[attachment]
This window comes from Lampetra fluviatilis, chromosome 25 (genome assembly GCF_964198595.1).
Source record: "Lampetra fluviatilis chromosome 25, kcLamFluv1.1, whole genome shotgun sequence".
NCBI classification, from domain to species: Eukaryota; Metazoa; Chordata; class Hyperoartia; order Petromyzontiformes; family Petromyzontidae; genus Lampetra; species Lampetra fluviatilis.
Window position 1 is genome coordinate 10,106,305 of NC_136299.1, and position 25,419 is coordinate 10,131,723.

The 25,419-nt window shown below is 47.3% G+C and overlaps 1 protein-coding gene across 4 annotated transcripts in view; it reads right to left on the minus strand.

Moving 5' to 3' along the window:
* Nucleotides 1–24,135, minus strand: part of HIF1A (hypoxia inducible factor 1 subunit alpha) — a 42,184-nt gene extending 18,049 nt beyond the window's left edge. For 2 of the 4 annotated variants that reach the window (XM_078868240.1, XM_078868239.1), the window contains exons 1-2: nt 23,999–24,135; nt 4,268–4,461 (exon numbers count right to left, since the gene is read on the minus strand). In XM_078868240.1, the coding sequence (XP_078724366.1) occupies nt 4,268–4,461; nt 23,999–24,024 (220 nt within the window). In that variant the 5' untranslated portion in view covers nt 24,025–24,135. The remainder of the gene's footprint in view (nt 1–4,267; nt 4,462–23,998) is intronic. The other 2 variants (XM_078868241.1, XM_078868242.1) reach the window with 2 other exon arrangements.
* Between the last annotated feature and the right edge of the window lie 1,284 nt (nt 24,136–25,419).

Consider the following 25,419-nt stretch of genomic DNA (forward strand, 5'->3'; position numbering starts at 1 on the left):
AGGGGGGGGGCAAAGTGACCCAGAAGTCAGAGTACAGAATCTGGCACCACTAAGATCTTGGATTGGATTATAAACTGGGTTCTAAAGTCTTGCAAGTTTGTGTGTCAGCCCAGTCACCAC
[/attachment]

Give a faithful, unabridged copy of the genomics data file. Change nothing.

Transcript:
This window comes from Lampetra fluviatilis, chromosome 25 (genome assembly GCF_964198595.1).
Source record: "Lampetra fluviatilis chromosome 25, kcLamFluv1.1, whole genome shotgun sequence".
NCBI classification, from domain to species: Eukaryota; Metazoa; Chordata; class Hyperoartia; order Petromyzontiformes; family Petromyzontidae; genus Lampetra; species Lampetra fluviatilis.
Window position 1 is genome coordinate 10,106,305 of NC_136299.1, and position 25,419 is coordinate 10,131,723.

The 25,419-nt window shown below is 47.3% G+C and overlaps 1 protein-coding gene across 4 annotated transcripts in view; it reads right to left on the minus strand.

Moving 5' to 3' along the window:
* Nucleotides 1–24,135, minus strand: part of HIF1A (hypoxia inducible factor 1 subunit alpha) — a 42,184-nt gene extending 18,049 nt beyond the window's left edge. For 2 of the 4 annotated variants that reach the window (XM_078868240.1, XM_078868239.1), the window contains exons 1-2: nt 23,999–24,135; nt 4,268–4,461 (exon numbers count right to left, since the gene is read on the minus strand). In XM_078868240.1, the coding sequence (XP_078724366.1) occupies nt 4,268–4,461; nt 23,999–24,024 (220 nt within the window). In that variant the 5' untranslated portion in view covers nt 24,025–24,135. The remainder of the gene's footprint in view (nt 1–4,267; nt 4,462–23,998) is intronic. The other 2 variants (XM_078868241.1, XM_078868242.1) reach the window with 2 other exon arrangements.
* Between the last annotated feature and the right edge of the window lie 1,284 nt (nt 24,136–25,419).

Consider the following 25,419-nt stretch of genomic DNA (forward strand, 5'->3'; position numbering starts at 1 on the left):
AGGGGGGGGGCAAAGTGACCCAGAAGTCAGAGTACAGAATCTGGCACCACTAAGATCTTGGATTGGATTATAAACTGGGTTCTAAAGTCTTGCAAGTTTGTGTGTCAGCCCAGTCACCAC